Clinical researchers were challenged to answer the question ‘are the antimicrobial properties of copper too good to be true?’ at the University of Bern Research Conference today. The answer—provided by Professor Marc Solioz of Russia’s Tomsk State University, in his presentation—is not only an emphatic 'no', but that it should be possible to improve even further the antimicrobial properties of copper, based on his research.
4th April 2016
Solioz presented a summary of the laboratory research from groups around the world, reporting copper is a powerful antimicrobial with rapid, broad-spectrum efficacy against bacteria and viruses. When pathogens come into contact with a copper surface—such as a door handle or light switch—they are rapidly destroyed: a process referred to as contact killing. Contact killing by copper has been demonstrated for at least 90 bacterial species, 30 types of fungi and 20 different viruses and, in a recently-published paper1, Solioz observes ‘it can safely be assumed that all bacteria and viruses are sensitive to contact killing by copper.’
The presentation further covered the practical applications of copper—and the many copper alloys sharing its antimicrobial properties, collectively called antimicrobial copper—in clinical trials around the world, which agree on a >80% reduction in bacteria on antimicrobial copper touch surfaces, compared with non-copper equivalents. A seminal, multi-centre US clinical trial further reported a 58% reduction of healthcare-associated infections in an intensive care unit when just six key touch surfaces in the rooms were replaced with antimicrobial copper equivalents.
Solioz is particularly interested in the mechanism of contact killing of pathogens by copper. His reasoning for this is the necessity to explore two key points: how to optimise the antimicrobial performance of solid, copper-based materials and to address concerns about the possibility of organisms developing resistance to copper.
‘The antimicrobial efficacy of copper and copper alloys is well-established, and a large number of products are already available on the market and in use in hospitals and other health care environments,’ notes Solioz. ‘With that in mind, I want to ask the question: how can we enhance that efficacy? How can we make copper work even better for us? I believe the answer lies in new alloys which exhibit enhanced release of copper ions by galvanic processes’.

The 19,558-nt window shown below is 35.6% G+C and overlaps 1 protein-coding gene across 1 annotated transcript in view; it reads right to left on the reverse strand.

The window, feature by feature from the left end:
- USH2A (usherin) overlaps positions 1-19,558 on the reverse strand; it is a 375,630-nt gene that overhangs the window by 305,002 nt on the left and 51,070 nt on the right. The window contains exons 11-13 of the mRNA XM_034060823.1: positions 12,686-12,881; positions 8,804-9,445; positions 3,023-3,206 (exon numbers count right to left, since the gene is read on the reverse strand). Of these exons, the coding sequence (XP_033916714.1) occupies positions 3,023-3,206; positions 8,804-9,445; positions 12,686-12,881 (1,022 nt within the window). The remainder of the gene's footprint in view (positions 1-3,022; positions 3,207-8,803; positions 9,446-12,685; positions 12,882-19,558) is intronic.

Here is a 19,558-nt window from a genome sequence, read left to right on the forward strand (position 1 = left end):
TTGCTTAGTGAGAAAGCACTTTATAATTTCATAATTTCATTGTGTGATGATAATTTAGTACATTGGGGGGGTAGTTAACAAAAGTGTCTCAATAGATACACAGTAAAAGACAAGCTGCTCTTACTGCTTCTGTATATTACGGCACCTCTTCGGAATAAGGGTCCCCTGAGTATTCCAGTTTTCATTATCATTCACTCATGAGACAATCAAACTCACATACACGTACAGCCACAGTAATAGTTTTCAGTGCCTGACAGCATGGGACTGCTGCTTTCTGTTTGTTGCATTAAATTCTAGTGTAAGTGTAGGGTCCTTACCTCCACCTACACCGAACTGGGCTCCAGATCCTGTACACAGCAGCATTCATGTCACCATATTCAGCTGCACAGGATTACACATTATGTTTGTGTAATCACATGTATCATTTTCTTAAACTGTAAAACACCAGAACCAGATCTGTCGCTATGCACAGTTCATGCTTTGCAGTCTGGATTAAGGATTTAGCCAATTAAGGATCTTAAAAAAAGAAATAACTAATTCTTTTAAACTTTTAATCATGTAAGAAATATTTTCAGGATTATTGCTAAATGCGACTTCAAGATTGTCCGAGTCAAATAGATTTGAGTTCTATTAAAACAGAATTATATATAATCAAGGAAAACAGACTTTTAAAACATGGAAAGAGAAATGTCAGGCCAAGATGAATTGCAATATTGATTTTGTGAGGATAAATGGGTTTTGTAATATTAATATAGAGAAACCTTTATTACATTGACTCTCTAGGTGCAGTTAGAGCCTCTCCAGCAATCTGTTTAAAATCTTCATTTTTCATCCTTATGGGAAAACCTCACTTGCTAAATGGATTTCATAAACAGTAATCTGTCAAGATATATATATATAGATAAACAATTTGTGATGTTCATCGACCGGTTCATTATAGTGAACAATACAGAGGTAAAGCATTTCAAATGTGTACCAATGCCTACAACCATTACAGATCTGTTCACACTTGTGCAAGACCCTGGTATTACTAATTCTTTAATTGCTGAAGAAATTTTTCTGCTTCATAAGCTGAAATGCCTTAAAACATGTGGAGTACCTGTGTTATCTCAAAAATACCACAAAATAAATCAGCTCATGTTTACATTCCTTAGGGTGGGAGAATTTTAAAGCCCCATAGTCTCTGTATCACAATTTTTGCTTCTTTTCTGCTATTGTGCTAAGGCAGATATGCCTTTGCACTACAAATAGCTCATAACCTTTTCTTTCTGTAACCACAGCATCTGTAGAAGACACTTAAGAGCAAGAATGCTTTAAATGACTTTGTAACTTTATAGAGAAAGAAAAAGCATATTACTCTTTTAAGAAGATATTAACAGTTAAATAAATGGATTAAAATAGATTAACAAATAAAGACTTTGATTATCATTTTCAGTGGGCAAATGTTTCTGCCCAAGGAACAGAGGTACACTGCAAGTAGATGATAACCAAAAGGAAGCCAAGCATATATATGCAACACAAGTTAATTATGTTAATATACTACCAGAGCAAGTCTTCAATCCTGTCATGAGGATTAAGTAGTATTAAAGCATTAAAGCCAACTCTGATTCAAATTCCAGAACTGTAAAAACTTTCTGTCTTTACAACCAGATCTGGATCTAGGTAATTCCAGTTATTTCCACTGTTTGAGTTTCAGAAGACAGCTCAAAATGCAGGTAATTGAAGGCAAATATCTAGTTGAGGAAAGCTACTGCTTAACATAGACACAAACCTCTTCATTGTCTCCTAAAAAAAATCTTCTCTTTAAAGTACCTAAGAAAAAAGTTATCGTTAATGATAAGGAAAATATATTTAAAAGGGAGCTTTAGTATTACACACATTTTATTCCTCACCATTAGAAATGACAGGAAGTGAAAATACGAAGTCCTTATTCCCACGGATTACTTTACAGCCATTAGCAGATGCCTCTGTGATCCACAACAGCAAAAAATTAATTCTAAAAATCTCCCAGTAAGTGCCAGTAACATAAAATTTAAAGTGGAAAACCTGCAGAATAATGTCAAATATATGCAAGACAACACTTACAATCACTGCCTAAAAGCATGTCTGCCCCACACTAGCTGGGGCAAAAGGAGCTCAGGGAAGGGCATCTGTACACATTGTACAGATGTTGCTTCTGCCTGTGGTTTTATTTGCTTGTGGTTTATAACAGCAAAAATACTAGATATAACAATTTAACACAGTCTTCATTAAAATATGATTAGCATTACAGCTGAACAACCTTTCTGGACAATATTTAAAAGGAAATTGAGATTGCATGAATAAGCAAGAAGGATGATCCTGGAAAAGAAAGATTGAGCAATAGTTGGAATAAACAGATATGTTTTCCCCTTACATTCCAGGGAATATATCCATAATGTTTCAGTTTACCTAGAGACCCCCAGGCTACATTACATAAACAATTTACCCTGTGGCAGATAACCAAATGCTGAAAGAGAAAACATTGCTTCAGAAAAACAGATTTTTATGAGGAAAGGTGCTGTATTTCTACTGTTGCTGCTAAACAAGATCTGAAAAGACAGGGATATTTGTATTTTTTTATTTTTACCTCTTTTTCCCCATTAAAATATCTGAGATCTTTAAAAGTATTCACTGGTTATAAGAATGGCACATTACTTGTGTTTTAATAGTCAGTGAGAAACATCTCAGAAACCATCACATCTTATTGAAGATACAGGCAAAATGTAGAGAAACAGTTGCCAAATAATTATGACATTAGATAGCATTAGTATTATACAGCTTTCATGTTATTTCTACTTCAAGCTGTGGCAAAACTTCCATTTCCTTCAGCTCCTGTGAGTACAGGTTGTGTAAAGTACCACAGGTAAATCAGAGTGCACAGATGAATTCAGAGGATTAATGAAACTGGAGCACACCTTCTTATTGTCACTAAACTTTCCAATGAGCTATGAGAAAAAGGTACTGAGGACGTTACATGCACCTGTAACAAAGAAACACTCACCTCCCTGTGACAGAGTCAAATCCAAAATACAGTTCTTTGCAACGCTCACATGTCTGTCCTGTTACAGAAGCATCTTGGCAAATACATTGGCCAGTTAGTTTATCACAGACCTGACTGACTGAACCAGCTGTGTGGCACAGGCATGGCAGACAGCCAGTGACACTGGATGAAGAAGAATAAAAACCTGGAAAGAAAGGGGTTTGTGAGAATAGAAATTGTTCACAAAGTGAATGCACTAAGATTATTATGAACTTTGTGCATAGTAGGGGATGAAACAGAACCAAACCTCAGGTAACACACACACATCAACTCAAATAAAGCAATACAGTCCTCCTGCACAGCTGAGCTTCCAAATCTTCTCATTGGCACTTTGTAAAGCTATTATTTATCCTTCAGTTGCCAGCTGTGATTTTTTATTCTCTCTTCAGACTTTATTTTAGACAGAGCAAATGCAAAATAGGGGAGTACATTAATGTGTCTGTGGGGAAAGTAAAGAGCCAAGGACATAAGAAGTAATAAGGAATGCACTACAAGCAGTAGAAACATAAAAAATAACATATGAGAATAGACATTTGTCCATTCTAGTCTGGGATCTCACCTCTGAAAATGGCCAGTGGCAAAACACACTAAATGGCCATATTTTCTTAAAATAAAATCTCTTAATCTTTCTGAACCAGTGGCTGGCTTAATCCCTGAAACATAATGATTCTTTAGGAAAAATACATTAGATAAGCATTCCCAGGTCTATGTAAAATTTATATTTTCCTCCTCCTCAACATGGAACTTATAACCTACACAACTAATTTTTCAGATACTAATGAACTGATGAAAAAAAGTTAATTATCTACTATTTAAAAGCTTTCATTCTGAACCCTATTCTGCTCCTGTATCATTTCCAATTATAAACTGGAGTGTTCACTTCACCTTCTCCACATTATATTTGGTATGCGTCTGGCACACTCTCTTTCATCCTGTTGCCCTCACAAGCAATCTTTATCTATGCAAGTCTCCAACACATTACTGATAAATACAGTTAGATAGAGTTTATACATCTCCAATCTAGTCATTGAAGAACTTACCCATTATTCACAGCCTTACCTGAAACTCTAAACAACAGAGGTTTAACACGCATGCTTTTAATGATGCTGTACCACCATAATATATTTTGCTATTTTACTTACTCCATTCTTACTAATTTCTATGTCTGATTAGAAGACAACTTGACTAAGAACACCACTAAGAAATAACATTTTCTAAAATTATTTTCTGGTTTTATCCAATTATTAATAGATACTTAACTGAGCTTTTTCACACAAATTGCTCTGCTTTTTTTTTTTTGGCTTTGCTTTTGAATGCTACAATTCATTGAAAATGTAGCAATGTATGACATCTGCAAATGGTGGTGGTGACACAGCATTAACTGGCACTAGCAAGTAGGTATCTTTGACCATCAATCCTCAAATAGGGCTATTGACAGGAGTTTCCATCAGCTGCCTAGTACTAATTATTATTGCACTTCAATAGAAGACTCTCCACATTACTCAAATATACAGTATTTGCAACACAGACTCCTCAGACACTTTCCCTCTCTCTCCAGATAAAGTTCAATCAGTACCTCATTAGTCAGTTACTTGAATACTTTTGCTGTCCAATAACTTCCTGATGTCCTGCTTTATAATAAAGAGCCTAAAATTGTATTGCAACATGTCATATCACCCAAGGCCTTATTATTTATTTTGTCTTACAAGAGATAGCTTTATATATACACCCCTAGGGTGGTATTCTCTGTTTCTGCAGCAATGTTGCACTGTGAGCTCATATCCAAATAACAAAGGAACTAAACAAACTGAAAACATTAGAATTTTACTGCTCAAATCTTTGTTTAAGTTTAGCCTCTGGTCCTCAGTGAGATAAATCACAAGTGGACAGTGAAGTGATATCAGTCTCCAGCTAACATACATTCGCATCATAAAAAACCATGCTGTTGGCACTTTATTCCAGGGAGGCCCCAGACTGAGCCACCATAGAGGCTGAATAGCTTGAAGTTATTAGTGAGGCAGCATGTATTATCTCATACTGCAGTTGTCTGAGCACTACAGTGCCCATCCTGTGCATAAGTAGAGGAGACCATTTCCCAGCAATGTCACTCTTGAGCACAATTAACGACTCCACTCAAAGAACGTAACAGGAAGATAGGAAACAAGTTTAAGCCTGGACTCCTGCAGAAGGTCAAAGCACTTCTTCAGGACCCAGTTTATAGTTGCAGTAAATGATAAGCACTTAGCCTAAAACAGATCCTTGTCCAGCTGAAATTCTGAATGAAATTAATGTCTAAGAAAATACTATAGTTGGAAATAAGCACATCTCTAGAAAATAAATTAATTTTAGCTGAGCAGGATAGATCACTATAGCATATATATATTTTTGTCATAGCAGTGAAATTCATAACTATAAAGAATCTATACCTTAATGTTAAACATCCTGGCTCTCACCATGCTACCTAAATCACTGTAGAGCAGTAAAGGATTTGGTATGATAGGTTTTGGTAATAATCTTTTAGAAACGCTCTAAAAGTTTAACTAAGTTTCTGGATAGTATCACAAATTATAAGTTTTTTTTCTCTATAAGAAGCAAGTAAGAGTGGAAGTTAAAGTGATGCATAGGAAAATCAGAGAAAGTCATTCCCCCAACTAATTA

Regarding the chances of organisms developing resistance to copper, he says: ‘Our research has shown us that contact killing involves multiple pathways and is extremely rapid, so there is very little chance of any organism developing resistance. Furthermore, there is no growth of bacteria on dry, metallic copper surfaces, so bacteria have no opportunity to exchange genes; gene transfer between bacteria is a key factor in the development of antimicrobial resistance. This suggests a broader role for copper—beyond infection control—in helping to reduce the general spread of antimicrobial resistant organisms.’
Solioz concludes that antimicrobial copper touch surfaces show great promise—in the lab and in clinical trials—for boosting other measures against infection and supporting the fight against antimicrobial resistance. He now calls on applied scientists to take the research further and find the best applications for this powerful property of copper. However, other measures also have to be taken to control healthcare-associated infections, such as screening of personnel for Staphylococcus aureus, quarantines for newly admitted patients, and reduced use of antibiotics.
Professor Solioz’s conviction is backed by his company, Solioz Scientific, which offers antimicrobial copper pens ideal for use by doctors and nurses in the health care environment. These and other products from companies around the world can be browsed in the Find Products and Services section of www.antimicrobialcopper.org. Scientific references, case studies and more information on the antimicrobial applications of copper are also available on the website.
Physicochemical properties of copper important for its antibacterial activity and development of a unified model
Michael Hans, Salima Mathews, Frank Mücklich and Marc Solioz, Biointerphases 11, 018902 (2016)
Copper and copper alloys are engineering materials that are durable, colourful and recyclable and are widely available in various product forms suitable for a range of manufacturing purposes. Copper and its alloys offer a suite of materials for designers of functional, sustainable and cost-effective products.
Copper and certain copper alloys have intrinsic antimicrobial properties (so-called ‘Antimicrobial Copper’) and products made from these materials have an additional, secondary benefit of contributing to hygienic design. Products made from Antimicrobial Copper are a supplement to, not a substitute for standard infection control practices. It is essential that current hygiene practices are continued, including those related to the cleaning and disinfection of environmental surfaces.